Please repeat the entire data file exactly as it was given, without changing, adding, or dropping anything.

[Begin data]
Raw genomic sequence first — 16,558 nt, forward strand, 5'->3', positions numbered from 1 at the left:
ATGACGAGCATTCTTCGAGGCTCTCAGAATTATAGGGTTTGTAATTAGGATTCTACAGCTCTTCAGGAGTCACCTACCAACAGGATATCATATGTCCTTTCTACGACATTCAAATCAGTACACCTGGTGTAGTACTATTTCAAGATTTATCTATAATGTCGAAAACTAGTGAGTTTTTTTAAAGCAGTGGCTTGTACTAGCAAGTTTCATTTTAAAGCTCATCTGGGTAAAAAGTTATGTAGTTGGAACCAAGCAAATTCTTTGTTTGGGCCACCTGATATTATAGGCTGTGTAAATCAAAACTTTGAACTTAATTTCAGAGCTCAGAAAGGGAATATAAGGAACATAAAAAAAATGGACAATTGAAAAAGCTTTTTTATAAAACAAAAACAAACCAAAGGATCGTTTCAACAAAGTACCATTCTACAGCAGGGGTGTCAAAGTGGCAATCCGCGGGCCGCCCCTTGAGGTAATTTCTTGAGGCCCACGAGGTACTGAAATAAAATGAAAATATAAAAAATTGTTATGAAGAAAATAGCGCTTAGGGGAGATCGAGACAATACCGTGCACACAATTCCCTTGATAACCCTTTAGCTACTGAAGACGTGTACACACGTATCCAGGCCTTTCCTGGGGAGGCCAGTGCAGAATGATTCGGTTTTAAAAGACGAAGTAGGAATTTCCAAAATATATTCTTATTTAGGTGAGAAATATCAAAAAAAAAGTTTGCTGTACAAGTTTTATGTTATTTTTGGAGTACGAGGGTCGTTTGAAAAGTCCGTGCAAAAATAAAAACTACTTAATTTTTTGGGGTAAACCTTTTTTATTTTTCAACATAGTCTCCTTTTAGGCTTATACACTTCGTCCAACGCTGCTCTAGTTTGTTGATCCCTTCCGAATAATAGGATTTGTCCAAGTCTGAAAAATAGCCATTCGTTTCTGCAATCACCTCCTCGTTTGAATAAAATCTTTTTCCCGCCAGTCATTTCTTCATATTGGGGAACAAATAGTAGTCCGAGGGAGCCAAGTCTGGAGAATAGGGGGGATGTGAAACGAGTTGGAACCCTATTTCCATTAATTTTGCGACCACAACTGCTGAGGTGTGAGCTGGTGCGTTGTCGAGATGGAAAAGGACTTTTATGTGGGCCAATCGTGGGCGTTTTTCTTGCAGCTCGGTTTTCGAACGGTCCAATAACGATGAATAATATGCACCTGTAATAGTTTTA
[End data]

Raw genomic sequence first — 16,558 nt, forward strand, 5'->3', positions numbered from 1 at the left:
ATGACGAGCATTCTTCGAGGCTCTCAGAATTATAGGGTTTGTAATTAGGATTCTACAGCTCTTCAGGAGTCACCTACCAACAGGATATCATATGTCCTTTCTACGACATTCAAATCAGTACACCTGGTGTAGTACTATTTCAAGATTTATCTATAATGTCGAAAACTAGTGAGTTTTTTTAAAGCAGTGGCTTGTACTAGCAAGTTTCATTTTAAAGCTCATCTGGGTAAAAAGTTATGTAGTTGGAACCAAGCAAATTCTTTGTTTGGGCCACCTGATATTATAGGCTGTGTAAATCAAAACTTTGAACTTAATTTCAGAGCTCAGAAAGGGAATATAAGGAACATAAAAAAAATGGACAATTGAAAAAGCTTTTTTATAAAACAAAAACAAACCAAAGGATCGTTTCAACAAAGTACCATTCTACAGCAGGGGTGTCAAAGTGGCAATCCGCGGGCCGCCCCTTGAGGTAATTTCTTGAGGCCCACGAGGTACTGAAATAAAATGAAAATATAAAAAATTGTTATGAAGAAAATAGCGCTTAGGGGAGATCGAGACAATACCGTGCACACAATTCCCTTGATAACCCTTTAGCTACTGAAGACGTGTACACACGTATCCAGGCCTTTCCTGGGGAGGCCAGTGCAGAATGATTCGGTTTTAAAAGACGAAGTAGGAATTTCCAAAATATATTCTTATTTAGGTGAGAAATATCAAAAAAAAAGTTTGCTGTACAAGTTTTATGTTATTTTTGGAGTACGAGGGTCGTTTGAAAAGTCCGTGCAAAAATAAAAACTACTTAATTTTTTGGGGTAAACCTTTTTTATTTTTCAACATAGTCTCCTTTTAGGCTTATACACTTCGTCCAACGCTGCTCTAGTTTGTTGATCCCTTCCGAATAATAGGATTTGTCCAAGTCTGAAAAATAGCCATTCGTTTCTGCAATCACCTCCTCGTTTGAATAAAATCTTTTTCCCGCCAGTCATTTCTTCATATTGGGGAACAAATAGTAGTCCGAGGGAGCCAAGTCTGGAGAATAGGGGGGATGTGAAACGAGTTGGAACCCTATTTCCATTAATTTTGCGACCACAACTGCTGAGGTGTGAGCTGGTGCGTTGTCGAGATGGAAAAGGACTTTTATGTGGGCCAATCGTGGGCGTTTTTCTTGCAGCTCGGTTTTCGAACGGTCCAATAACGATGAATAATATGCACCTGTAATAGTTTTA